COLA reductions enable legislators to “spread the burden” among all benefits recipients rather than just shift the pension cost-cutting to new employees through other actions, said Jean-Pierre Aubry, associate director, state and local research, at the Center for Retirement Research, Boston College.
“Our sense is that those COLA adjustments were going from overly generous to realigning them with economic sanity,” he said. “Up to this point, this tool has been sensible. COLAs are being aligned with actual inflation.”
However, legislators who reduce COLAs below keeping pace with inflation “are cutting into peoples' standard of living,” Mr. Aubry said. “Governments are more willing to test the (state) laws when it comes to COLAs.”
Analysts point out that many COLA reform laws took effect during the years immediately after the 2008-2009 economic crisis, when plunging investments, high unemployment and shrinking tax revenues squeezed state coffers. However, COLAs often had been put in place in the 1980s, when inflation was higher.
“COLAs are expensive benefits and will continue to be examined by legislatures as they reform pension plans,” said Luke Martel, director of retirement research for the National Conference of State Legislatures. Reducing COLAs, raising retirement ages, requiring higher service requirements and imposing higher contributions by employees are the primary tools legislators are using to enact pension reform, he said.
Between 2009 and mid-2015, a NASRA survey found that 29 states had enacted laws to reduce public pension plans' COLAs. Fifteen states changed the COLAs affecting current retirees; eight states made adjustments to benefits of current employees and new hires; and six states changed the COLA system for new hires. Some were upheld by states courts; others were overturned.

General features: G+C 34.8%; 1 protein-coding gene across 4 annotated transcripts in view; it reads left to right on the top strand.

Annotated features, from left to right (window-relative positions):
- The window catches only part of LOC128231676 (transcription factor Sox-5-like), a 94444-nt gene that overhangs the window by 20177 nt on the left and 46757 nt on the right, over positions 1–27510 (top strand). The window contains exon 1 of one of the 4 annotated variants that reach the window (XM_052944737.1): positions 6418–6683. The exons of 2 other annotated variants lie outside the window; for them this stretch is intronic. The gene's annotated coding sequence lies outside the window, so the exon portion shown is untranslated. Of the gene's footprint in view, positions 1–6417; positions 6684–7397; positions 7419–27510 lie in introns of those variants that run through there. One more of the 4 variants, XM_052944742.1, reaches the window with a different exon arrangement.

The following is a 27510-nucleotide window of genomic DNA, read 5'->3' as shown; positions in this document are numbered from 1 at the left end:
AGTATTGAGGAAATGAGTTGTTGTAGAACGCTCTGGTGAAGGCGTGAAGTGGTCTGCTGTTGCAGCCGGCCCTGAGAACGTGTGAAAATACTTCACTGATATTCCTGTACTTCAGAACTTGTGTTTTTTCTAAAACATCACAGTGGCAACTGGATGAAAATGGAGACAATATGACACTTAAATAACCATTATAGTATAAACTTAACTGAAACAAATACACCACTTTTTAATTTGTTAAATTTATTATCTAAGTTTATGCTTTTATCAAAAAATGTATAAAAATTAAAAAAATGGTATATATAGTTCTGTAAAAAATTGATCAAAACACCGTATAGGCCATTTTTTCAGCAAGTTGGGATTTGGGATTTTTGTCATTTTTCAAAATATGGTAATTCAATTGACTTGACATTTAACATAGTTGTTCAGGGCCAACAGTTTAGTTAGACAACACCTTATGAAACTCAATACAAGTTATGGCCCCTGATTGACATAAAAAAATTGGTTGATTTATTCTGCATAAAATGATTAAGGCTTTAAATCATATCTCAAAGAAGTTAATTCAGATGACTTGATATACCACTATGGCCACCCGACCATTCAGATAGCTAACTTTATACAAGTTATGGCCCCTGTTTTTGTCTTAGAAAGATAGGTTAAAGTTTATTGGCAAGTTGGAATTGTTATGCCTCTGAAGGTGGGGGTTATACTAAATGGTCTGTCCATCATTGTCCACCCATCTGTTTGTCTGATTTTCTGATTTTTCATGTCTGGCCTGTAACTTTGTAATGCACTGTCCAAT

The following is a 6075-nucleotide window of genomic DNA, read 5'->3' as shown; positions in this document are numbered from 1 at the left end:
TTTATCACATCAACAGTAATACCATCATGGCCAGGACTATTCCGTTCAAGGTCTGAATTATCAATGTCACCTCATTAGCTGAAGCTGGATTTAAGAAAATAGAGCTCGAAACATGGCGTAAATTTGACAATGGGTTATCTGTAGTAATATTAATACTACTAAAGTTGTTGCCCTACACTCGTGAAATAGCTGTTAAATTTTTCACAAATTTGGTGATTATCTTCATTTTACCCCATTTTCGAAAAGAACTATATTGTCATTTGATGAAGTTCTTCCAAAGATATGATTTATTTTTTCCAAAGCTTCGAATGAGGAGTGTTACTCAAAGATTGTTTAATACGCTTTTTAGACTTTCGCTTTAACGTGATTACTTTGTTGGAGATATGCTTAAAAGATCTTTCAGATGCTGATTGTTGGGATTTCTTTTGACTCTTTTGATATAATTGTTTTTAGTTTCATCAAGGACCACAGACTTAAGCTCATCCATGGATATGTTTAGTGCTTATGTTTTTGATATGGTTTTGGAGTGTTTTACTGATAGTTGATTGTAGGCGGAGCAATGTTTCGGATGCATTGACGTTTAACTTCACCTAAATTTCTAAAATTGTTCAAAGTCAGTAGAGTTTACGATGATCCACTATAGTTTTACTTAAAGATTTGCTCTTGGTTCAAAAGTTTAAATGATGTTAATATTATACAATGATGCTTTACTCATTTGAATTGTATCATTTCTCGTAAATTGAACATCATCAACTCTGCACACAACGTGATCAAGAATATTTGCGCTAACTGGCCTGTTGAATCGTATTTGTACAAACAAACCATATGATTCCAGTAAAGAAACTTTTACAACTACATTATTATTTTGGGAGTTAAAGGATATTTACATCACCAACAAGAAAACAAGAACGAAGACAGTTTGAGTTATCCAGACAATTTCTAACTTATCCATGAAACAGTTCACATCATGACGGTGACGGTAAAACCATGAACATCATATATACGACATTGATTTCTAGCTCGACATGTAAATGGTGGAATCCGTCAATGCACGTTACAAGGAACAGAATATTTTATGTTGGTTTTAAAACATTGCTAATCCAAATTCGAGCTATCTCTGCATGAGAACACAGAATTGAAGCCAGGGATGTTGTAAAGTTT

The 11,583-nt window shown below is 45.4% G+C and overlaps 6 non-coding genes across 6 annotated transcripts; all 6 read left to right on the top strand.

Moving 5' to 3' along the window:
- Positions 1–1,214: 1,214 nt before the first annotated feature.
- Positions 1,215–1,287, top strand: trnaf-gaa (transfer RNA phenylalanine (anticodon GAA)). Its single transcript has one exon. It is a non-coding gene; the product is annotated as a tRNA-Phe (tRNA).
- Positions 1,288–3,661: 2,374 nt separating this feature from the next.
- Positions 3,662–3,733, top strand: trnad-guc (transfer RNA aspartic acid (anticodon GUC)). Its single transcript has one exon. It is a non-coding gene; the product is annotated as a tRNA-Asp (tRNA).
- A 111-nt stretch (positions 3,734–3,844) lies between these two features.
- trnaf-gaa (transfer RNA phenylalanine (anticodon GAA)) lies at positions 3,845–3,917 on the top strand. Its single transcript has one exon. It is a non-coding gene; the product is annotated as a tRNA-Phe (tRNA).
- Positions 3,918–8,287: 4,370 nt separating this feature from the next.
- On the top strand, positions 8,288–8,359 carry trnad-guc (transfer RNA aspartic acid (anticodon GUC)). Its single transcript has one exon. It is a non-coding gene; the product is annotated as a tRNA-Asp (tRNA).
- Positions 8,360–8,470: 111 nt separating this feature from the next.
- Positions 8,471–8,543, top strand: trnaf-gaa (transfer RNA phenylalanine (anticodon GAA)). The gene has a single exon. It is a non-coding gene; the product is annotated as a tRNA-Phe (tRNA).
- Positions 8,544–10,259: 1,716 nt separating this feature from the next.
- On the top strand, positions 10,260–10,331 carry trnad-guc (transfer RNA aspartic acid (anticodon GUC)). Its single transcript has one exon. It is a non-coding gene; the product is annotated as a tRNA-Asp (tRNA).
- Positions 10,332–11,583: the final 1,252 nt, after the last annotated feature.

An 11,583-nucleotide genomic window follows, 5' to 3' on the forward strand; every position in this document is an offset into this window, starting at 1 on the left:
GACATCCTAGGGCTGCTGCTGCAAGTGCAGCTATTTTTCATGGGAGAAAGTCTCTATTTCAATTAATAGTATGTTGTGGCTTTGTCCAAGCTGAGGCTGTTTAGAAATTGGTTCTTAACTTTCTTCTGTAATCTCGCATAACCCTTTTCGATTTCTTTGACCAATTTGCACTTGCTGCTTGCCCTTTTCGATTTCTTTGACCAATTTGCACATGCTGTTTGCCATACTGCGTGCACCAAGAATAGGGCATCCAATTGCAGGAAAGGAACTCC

“Cost savings is definitely the primary driver,” said Mr. Brainard, noting that COLAs can have a profound effect on overall pension costs. “As a rule of thumb, a pension plan with an automatic 3% annual COLA will add 25% to the plan's cost.”
COLA reform involves a succotash of strategies, thanks to different COLA formulas among the states, different roles that state constitutions play in governing pensions and various legal challenges challenging COLA reform.
For example, the NASRA study points out that some state pension plans have automatic COLAs, while others have ad hoc COLAs that require a governing body to approve a benefit increase.
Many public plans peg COLA to inflation, measured by the Consumer Price Index, but even then there is variation. Formulas can be designed to reflect a percentage of the CPI or place a cap on the COLA increase regardless of how high the CPI grows.